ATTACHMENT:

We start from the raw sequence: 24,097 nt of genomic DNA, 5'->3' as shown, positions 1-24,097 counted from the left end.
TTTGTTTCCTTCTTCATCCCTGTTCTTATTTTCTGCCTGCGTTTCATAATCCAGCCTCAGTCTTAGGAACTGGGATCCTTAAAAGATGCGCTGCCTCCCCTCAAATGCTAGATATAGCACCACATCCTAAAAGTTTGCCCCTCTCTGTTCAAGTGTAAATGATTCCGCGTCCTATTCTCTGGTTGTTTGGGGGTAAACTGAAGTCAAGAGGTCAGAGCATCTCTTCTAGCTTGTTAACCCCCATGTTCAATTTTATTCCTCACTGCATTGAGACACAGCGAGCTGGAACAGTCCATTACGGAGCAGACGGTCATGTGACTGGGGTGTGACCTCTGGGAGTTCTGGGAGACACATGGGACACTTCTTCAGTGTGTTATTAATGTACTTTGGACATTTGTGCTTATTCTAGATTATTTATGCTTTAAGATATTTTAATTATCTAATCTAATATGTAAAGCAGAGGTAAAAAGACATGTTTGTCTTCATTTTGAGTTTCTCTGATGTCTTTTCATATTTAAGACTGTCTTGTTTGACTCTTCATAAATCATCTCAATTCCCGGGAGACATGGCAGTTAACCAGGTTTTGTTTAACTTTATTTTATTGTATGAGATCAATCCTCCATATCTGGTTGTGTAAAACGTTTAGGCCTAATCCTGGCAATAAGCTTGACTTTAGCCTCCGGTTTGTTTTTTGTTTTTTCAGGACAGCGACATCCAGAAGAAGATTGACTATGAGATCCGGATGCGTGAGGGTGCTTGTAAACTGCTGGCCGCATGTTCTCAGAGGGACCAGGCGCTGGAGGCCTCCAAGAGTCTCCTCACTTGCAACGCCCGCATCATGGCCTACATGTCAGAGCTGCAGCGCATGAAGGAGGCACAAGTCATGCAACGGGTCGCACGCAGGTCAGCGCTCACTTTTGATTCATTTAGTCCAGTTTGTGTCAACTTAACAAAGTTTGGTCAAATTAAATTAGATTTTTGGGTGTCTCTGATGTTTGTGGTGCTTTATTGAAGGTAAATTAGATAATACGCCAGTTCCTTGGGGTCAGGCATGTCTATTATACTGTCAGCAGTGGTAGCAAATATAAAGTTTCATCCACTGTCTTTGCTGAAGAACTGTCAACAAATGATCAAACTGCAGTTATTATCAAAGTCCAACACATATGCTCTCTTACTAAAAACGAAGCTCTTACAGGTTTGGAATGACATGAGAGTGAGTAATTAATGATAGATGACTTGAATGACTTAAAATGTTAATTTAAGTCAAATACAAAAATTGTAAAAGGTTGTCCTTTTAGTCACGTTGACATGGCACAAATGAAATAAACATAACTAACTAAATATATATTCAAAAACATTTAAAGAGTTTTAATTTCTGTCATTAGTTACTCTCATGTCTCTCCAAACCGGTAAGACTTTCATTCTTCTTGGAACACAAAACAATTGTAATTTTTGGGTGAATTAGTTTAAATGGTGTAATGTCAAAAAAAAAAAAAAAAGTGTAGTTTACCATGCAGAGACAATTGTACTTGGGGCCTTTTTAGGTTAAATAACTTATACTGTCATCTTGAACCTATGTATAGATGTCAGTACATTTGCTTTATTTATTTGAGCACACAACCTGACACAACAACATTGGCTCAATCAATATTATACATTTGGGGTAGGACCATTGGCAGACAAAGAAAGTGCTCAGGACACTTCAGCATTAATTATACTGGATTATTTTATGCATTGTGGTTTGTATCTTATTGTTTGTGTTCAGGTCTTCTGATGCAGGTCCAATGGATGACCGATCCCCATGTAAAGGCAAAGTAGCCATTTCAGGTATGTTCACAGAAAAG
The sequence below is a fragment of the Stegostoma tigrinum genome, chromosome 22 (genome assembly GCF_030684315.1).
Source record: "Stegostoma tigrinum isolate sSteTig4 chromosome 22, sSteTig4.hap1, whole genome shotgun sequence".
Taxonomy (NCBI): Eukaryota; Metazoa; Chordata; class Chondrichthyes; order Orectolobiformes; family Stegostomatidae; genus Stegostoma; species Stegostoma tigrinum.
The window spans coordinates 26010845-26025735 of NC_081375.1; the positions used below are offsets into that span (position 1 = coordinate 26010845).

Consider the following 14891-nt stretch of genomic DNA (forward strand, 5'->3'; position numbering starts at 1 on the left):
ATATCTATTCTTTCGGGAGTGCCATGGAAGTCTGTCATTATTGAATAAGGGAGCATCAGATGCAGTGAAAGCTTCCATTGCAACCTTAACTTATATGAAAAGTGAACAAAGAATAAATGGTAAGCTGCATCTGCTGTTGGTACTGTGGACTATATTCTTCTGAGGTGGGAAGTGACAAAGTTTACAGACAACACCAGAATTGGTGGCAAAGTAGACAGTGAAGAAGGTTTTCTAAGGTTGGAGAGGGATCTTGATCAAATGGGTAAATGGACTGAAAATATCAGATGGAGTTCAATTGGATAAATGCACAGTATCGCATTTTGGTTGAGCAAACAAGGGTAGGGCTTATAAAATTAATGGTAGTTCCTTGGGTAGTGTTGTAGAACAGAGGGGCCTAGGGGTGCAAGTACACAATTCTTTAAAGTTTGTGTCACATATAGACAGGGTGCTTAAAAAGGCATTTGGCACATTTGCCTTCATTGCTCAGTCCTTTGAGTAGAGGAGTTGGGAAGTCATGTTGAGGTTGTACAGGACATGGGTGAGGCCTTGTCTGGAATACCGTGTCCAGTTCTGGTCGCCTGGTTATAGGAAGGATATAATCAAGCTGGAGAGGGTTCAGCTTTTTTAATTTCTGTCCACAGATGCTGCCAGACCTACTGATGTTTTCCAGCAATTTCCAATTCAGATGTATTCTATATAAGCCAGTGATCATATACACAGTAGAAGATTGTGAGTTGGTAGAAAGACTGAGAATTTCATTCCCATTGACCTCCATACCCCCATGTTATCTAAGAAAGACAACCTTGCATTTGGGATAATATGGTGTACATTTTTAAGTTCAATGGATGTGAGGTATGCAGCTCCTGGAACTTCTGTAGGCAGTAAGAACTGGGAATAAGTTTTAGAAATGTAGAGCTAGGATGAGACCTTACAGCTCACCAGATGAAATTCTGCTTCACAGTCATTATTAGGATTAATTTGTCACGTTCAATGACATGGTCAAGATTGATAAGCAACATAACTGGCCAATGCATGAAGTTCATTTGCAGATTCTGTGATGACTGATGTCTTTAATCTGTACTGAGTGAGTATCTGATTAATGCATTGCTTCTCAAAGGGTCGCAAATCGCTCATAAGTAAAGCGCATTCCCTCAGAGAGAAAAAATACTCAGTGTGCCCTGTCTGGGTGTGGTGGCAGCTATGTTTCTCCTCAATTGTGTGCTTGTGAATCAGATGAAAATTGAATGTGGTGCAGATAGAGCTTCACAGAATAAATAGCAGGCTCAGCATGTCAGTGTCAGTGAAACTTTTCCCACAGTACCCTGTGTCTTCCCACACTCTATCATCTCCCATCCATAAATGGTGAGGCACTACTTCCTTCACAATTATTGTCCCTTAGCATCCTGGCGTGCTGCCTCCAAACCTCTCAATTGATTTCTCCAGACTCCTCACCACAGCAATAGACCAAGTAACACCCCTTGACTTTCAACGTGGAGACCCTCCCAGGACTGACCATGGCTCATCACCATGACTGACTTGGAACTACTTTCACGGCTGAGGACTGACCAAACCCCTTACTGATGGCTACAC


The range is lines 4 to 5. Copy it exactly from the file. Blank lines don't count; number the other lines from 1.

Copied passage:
Source record: "Stegostoma tigrinum isolate sSteTig4 chromosome 22, sSteTig4.hap1, whole genome shotgun sequence".
Taxonomy (NCBI): Eukaryota; Metazoa; Chordata; class Chondrichthyes; order Orectolobiformes; family Stegostomatidae; genus Stegostoma; species Stegostoma tigrinum.